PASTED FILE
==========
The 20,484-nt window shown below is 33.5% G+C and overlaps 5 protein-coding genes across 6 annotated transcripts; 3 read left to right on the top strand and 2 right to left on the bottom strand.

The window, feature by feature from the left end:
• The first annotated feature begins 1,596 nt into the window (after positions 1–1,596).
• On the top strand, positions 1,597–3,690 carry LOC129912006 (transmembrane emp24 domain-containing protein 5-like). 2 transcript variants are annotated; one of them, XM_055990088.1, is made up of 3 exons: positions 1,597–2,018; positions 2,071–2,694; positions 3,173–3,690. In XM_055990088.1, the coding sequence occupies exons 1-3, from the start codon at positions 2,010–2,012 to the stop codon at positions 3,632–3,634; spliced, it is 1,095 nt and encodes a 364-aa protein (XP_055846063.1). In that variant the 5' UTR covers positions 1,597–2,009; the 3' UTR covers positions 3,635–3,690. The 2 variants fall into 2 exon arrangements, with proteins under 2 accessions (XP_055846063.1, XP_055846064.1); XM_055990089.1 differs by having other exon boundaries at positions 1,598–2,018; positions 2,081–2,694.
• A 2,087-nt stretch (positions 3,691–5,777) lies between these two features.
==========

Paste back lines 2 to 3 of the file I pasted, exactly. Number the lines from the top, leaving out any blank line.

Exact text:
The window, feature by feature from the left end:
• The first annotated feature begins 1,596 nt into the window (after positions 1–1,596).